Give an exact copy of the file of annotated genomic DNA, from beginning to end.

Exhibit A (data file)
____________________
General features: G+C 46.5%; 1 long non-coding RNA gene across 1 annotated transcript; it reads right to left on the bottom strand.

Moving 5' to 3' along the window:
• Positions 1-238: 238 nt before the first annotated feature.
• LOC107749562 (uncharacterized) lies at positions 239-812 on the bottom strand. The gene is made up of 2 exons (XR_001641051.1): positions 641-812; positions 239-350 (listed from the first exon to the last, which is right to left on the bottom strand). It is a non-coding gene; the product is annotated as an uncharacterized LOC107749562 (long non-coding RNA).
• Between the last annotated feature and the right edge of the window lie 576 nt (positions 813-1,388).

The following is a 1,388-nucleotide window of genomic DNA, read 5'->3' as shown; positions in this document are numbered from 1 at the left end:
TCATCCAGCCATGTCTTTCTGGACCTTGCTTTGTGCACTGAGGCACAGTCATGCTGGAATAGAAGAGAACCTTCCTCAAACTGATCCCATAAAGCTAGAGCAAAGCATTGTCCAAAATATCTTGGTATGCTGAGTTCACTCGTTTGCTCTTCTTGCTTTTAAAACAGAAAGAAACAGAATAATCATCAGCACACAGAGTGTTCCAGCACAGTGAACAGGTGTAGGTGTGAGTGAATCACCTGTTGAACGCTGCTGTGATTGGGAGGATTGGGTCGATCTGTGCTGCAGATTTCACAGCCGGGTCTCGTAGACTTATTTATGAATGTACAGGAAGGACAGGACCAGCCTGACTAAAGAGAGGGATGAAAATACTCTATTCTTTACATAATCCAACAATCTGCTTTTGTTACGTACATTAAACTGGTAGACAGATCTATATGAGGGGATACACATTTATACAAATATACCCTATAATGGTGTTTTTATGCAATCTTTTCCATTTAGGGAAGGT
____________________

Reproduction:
General features: G+C 46.5%; 1 long non-coding RNA gene across 1 annotated transcript; it reads right to left on the bottom strand.

Moving 5' to 3' along the window:
• Positions 1-238: 238 nt before the first annotated feature.
• LOC107749562 (uncharacterized) lies at positions 239-812 on the bottom strand. The gene is made up of 2 exons (XR_001641051.1): positions 641-812; positions 239-350 (listed from the first exon to the last, which is right to left on the bottom strand). It is a non-coding gene; the product is annotated as an uncharacterized LOC107749562 (long non-coding RNA).
• Between the last annotated feature and the right edge of the window lie 576 nt (positions 813-1,388).

The following is a 1,388-nucleotide window of genomic DNA, read 5'->3' as shown; positions in this document are numbered from 1 at the left end:
TCATCCAGCCATGTCTTTCTGGACCTTGCTTTGTGCACTGAGGCACAGTCATGCTGGAATAGAAGAGAACCTTCCTCAAACTGATCCCATAAAGCTAGAGCAAAGCATTGTCCAAAATATCTTGGTATGCTGAGTTCACTCGTTTGCTCTTCTTGCTTTTAAAACAGAAAGAAACAGAATAATCATCAGCACACAGAGTGTTCCAGCACAGTGAACAGGTGTAGGTGTGAGTGAATCACCTGTTGAACGCTGCTGTGATTGGGAGGATTGGGTCGATCTGTGCTGCAGATTTCACAGCCGGGTCTCGTAGACTTATTTATGAATGTACAGGAAGGACAGGACCAGCCTGACTAAAGAGAGGGATGAAAATACTCTATTCTTTACATAATCCAACAATCTGCTTTTGTTACGTACATTAAACTGGTAGACAGATCTATATGAGGGGATACACATTTATACAAATATACCCTATAATGGTGTTTTTATGCAATCTTTTCCATTTAGGGAAGGT